Movie Review: ‘Everybody Knows’ is Another Devastating But Enriching Work From Asghar Farhadi

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CREDIT: Teresa Isasi/Focus Features

Starring: Penélope Cruz, Javier Bardem, Ricardo Darín

Director: Asghar Farhadi

Running Time: 132 Minutes

Rating: R for Spanish Profanity

Release Date: February 8, 2019 (Limited)

If you sit down to watch Everybody Knows, you will probably wonder, “What is it that everybody knows?” I know I certainly did. About a half hour or so in, I had a pretty good idea of what it could be, then that suspicion grew into a more fully formed guess, and ultimately my powers of deduction proved to be precisely on point. I do not say this to toot my own horn, but rather, to explain that Everybody Knows makes the answers to its central mystery crystal clear. Far from being frustrated by obviousness, I appreciated that it guided me to exactly where it wanted me to go.

Having previously seen The Salesman and now this latest feature, I know the films of Asghar Farhadi to be about the trauma of outside forces testing the strength of familial units. In this case, the kidnapping of a teenage girl is the impetus for revealing one family’s most sacred secrets. Laura (Penélope Cruz) is a Spanish woman living in Argentina who has returned to her hometown with her two kids in tow for a wedding. When her daughter Irene (Carla Crampa) disappears, she is forced to resolve what lingers from the past with her childhood friend and former lover Paco (Javier Bardem). Farhadi has a knack for understanding that the potential paths of highly stressful situations can swing on a pendulum from further disaster to healing reconciliation. The resolution of Everybody Knows is profoundly, cathartically satisfying – the work of a master craftsman operating like clockwork.

Everybody Knows is Recommended If You Like: Asghar Farhadi’s filmography, The Vanishing

Grade: 4 out of 5 Family Secrets

This Is a Movie Review: The Salesman

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This review was originally published on News Cult in January 2017.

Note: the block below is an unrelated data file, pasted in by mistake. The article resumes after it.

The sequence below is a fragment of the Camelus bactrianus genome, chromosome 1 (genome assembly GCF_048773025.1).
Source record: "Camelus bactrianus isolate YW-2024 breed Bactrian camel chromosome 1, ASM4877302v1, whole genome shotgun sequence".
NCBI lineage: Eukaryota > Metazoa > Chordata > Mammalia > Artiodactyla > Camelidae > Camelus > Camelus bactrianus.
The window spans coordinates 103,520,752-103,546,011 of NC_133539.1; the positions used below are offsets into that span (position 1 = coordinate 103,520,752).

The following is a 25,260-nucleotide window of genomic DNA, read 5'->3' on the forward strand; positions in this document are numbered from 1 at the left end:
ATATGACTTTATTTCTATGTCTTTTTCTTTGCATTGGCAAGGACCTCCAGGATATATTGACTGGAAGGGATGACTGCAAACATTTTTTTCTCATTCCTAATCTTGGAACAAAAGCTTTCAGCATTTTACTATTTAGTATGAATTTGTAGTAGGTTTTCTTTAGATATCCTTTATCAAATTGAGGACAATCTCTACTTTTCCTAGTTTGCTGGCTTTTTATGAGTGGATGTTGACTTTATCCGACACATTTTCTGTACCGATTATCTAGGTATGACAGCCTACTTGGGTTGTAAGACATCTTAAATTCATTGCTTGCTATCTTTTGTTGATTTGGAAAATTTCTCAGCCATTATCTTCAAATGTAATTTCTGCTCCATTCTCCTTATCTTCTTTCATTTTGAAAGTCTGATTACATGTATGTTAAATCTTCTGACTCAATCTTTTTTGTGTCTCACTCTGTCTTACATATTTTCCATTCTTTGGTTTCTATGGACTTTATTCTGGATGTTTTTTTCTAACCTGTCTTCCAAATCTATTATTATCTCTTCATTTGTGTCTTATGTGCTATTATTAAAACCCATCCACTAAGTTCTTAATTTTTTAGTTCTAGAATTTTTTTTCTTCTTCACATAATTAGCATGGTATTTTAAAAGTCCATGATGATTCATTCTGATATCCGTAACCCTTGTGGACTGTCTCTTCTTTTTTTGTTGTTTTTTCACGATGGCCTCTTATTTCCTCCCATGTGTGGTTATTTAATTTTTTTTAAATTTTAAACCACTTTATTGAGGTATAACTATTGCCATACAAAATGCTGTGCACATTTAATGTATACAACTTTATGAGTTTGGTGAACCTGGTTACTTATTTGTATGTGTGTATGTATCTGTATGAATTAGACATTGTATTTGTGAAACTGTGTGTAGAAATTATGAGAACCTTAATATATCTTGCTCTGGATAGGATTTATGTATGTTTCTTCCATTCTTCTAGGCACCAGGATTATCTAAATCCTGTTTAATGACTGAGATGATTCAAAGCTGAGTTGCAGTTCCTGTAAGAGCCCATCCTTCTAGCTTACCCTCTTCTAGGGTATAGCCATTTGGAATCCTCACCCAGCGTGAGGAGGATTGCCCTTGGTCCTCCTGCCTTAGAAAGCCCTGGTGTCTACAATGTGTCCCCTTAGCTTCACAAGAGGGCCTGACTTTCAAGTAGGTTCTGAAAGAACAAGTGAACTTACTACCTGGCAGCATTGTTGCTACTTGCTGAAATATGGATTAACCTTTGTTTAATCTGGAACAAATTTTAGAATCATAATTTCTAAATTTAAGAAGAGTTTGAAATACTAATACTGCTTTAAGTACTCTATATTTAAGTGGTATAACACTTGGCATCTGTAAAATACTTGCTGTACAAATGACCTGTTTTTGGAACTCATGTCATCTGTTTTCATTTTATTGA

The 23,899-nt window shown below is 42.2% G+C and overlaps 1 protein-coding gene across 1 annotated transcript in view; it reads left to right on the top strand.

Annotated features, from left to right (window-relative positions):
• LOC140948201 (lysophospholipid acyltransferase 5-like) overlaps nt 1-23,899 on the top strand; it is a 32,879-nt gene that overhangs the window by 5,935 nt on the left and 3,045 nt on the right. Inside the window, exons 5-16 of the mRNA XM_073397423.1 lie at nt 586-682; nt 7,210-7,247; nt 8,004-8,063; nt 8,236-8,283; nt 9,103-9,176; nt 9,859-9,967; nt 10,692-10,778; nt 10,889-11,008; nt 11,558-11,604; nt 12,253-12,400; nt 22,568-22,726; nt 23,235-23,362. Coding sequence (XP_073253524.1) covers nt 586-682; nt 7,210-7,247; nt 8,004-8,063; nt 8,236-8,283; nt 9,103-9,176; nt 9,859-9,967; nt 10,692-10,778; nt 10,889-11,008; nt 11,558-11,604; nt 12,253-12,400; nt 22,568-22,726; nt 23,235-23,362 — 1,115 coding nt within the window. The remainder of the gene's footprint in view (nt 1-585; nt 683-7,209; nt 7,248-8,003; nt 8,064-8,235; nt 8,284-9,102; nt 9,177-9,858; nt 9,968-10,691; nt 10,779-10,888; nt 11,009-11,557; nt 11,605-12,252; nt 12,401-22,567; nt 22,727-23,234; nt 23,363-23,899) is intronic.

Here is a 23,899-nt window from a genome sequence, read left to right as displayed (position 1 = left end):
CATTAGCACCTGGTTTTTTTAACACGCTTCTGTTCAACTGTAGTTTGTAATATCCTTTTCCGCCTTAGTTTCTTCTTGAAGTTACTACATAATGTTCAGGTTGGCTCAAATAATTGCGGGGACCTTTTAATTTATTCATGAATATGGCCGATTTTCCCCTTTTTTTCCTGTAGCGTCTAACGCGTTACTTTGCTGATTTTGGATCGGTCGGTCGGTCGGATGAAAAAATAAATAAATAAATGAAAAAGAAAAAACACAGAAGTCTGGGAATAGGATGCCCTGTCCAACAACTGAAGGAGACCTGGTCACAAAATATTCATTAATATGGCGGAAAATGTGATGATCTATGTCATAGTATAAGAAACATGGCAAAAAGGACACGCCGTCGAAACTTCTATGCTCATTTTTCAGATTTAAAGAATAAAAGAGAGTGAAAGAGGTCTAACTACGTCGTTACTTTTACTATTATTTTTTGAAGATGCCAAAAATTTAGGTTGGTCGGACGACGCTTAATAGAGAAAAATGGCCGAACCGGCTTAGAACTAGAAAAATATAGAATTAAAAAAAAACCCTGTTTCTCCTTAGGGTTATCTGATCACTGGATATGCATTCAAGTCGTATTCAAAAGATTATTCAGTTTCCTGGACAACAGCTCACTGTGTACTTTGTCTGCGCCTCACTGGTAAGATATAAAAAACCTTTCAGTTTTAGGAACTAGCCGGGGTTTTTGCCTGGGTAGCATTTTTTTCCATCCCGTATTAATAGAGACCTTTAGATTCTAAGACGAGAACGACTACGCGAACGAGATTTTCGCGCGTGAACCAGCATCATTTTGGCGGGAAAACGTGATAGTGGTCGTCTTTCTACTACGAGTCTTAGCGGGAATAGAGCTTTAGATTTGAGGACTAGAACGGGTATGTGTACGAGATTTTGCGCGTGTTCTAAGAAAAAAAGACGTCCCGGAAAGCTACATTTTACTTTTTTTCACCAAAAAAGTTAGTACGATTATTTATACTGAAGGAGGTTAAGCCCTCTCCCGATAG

Starring: Shahab Hosseini, Taraneh Alidoosti

Director: Asghar Farhadi

Running Time: 125 Minutes

Rating: PG-13 for Scars Both Physical and Emotional

Release Date: January 27, 2017 (Limited)

The Iranian film The Salesman (an Oscar nominee this year for Foreign Language Film) starts off as a sort of slice-of-life tale that is a bit of a bummer. Then its climax turns it into a major bummer – a life-altering journey through hell. Emad (Shahab Hosseini) and Rana (Taraneh Alidoosti) are a young couple whose move to a new house coincides with their work on a production of Arthur Miller’s Death of a Salesman. It turns out that the former occupant of their new place may have been a prostitute, which they discover when a former client shows up and leaves Rana bruised and bloodied.

Following the attack, The Salesman is a study in the day-to-day of young artistic professionals in Iran (it does not feel too different than it often does in America or Europe), but with the dark cloud of post-traumatic stress hanging over. Rana is hardly able to bear any time alone, and the dramatic weight of the play is too much for her to get through. (I am uncertain why Death of a Salesman was chosen as the production. Any thematic connection to Emad and Rana’s story is rather oblique – not a criticism, just an observation.) The acting is pleasantly naturalistic, and there is a cute child performance, but it is an unpleasant watch that just glides along uneasily thanks to an otherwise peaceful existence being rocked by violence.

For the last act, The Salesman really leans into that unease, making the experience even more painful but also more rewarding. Emad has declined to go to the police, instead taking the investigation into his own hands. When the culprit turns out to be someone completely unexpected, a whole Pandora’s Box of moral conundrums spills open. There is no happy way for this to end, and writer/director Asghar Farhadi (A SeparationThe Past) does not shy away from any of the devastating implications. The feeling you get after watching The Salesman is the definition of “shook.”

The Salesman is Recommended If You LikePrisoners

Grade: 4 out of 5 Pleas for Forgiveness